Medicine, Health: Parliament moves to shore up Europe's disease defences
The recent outbreaks of
SARS and avian flu have highlighted the need to coordinate
responses across national boundaries. Following the European
Parliament’s green light, a new agency looks set to
lead efforts at the EU front line by next year.
The European Parliament voted last week in
favour of creating the European Centre for Disease Prevention
(ECDP) by 2005, which will be based in Sweden. The new €48-million
agency will enable EU Member States to pool their disease-control
expertise more effectively and react faster to future outbreaks.
“We cannot afford to be complacent, as the global experience
with SARS showed,” said UK Conservative Member of the
European Parliament (MEP) John Bowis who was responsible for
drafting the Parliament’s position on the new agency.
The Commission – which proposed the creation of the
ECDP last June – welcomed the Parliament’s vote.
“Infectious diseases can pose a deadly threat and they
do not respect national borders. This new EU agency will enable
Europe to be better prepared for future epidemics,”
said Health Commissioner David Byrne.
SARS, or Severe Acute Respiratory Syndrome, was first recognised
last February. During 2003, the deadly virus spread from China
to many parts of Asia, and as far afield as Canada. Despite
hundreds of deaths around the world and its massive economic
impact, many experts believe that rapid global collaboration
– coordinated by the World Health Organisation –
averted a major global pandemic.
A new level of co-operation
The world may have narrowly averted disaster with SARS,
but new threats are bound to emerge. This year has already seen Avian
Influenza not only cross national borders from South Korea to several Asian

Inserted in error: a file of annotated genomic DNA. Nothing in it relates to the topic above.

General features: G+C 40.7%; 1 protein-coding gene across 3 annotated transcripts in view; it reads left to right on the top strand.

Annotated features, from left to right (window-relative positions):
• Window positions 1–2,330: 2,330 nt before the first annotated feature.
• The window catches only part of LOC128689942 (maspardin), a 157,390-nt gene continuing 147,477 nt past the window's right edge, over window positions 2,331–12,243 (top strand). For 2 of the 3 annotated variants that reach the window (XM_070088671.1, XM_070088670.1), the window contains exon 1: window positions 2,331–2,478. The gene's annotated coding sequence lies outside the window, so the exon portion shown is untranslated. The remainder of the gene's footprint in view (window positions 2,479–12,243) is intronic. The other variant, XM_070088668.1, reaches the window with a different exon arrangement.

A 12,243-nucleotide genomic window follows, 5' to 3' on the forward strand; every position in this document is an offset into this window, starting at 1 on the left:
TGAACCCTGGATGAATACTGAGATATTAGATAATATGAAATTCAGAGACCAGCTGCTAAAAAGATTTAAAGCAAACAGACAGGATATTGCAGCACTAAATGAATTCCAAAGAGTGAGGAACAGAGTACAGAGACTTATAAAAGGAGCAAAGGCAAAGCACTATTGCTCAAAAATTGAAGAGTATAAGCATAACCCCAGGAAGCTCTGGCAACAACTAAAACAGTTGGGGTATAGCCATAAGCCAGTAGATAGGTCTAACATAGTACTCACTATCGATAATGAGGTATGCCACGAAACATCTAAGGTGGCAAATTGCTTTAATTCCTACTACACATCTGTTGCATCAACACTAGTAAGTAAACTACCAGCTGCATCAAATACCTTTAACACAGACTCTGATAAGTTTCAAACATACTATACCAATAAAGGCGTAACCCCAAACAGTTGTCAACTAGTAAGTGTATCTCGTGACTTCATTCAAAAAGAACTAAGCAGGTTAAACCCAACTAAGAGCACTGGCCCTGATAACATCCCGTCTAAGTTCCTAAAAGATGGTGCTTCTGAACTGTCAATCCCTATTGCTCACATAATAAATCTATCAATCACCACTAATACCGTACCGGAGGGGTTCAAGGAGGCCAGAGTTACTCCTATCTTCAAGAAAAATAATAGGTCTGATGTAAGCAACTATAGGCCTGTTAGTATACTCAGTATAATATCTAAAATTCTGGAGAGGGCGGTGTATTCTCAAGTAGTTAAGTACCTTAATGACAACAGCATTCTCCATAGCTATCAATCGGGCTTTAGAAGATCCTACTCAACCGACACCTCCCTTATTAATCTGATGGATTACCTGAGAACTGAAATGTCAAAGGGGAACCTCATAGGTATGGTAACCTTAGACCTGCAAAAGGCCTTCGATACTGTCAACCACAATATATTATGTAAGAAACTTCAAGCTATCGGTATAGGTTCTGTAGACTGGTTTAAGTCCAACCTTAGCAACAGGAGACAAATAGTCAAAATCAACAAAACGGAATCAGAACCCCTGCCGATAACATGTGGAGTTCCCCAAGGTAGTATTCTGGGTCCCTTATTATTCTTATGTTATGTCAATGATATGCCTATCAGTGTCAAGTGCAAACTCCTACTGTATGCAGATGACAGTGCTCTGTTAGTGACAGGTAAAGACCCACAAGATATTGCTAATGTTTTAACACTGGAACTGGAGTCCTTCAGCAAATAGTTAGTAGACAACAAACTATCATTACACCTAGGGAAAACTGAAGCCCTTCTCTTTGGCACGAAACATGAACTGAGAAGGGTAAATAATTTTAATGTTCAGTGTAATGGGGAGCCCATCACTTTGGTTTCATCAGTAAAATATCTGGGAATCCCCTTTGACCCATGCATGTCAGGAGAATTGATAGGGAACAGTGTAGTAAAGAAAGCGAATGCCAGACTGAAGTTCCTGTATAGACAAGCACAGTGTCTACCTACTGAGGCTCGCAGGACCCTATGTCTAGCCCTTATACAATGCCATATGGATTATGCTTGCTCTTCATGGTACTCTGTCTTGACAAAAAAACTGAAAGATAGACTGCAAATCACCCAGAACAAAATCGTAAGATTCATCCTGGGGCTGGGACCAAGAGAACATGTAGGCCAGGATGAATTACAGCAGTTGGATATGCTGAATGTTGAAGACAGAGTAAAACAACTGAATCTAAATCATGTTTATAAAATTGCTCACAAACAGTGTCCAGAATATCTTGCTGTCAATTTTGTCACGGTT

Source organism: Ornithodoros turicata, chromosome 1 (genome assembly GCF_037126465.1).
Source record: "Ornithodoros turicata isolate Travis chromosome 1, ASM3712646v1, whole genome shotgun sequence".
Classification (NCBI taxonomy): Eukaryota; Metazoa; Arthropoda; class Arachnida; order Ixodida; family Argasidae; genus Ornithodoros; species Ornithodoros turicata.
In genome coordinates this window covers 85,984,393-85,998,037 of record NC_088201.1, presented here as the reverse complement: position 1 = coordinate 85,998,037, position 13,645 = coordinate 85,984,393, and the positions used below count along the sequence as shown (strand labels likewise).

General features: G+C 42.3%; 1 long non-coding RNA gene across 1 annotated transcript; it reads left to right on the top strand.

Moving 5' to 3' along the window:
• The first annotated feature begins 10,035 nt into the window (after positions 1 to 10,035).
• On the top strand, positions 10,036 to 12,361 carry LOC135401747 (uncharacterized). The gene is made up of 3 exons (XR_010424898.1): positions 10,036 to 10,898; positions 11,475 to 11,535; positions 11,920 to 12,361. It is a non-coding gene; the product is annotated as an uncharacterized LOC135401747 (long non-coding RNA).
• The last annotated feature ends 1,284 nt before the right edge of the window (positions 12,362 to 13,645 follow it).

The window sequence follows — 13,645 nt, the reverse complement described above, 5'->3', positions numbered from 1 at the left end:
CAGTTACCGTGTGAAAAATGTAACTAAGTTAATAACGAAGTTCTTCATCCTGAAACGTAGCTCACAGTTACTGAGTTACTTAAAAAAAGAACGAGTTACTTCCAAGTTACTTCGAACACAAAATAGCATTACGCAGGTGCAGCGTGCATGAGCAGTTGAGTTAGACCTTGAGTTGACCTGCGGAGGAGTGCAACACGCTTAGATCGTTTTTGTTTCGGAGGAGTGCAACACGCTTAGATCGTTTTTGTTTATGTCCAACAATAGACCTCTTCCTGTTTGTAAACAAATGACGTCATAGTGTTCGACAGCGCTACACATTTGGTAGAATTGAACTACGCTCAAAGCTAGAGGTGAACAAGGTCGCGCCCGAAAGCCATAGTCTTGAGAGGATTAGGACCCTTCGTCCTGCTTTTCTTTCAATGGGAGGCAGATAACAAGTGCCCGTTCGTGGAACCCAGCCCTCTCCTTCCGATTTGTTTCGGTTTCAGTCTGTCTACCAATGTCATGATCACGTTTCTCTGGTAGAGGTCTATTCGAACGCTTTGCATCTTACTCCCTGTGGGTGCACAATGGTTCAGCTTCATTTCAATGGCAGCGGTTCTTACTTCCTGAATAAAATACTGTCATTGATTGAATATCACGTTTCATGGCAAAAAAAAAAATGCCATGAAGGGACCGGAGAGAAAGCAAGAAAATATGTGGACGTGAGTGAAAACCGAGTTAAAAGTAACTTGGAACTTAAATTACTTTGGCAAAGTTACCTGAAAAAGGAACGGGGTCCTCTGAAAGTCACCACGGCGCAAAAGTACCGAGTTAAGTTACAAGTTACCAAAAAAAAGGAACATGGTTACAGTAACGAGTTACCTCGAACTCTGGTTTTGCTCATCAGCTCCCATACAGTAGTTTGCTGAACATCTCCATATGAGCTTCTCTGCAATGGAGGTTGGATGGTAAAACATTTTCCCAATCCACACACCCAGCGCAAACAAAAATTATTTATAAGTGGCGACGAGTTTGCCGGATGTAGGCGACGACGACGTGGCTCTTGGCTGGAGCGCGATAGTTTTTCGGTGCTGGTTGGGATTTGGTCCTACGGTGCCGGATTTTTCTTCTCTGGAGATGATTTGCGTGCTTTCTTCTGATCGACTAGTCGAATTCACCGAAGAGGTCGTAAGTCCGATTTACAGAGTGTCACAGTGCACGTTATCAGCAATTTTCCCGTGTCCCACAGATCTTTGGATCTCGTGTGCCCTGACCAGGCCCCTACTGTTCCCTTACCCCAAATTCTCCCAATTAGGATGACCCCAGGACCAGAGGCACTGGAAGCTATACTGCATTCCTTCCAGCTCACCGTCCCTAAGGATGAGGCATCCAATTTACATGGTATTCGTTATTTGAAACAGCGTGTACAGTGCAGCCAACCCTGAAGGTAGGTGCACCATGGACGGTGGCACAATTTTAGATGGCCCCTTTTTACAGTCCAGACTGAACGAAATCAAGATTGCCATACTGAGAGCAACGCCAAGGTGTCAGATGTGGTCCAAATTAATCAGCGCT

countries, but the virus has also crossed the species barrier from poultry
to humans. Such sudden developments require highly co-ordinated and rapid responses.
"Until now, Member States have relied upon an ad hoc informal set-up to co-operate
and this must be strengthened," MEP Bowis added. "The centre will allow the EU to be proactive and
not just reactive."
Due to the seriousness of ECDP's remit, the Commission, Parliament and Council
of Ministers have agreed to fast track the legislative procedure. Close coordination with the
Commission enabled the Parliament to approve the plans after just one reading. The Council of
Ministers is likely to follow suit in the coming weeks.
Since diseases do not just stop at Europe's borders - such close collaboration
will need to develop globally. The WHO is pushing for a tight global disease policing system. "With
SARS, we learned that only by working together can we control emerging global public health threats,"
said WHO Director-General Lee Jong-wook. "Now, we confront another threat to human health and we
must reaffirm existing collaboration and form new ones."
Source: EU and WHO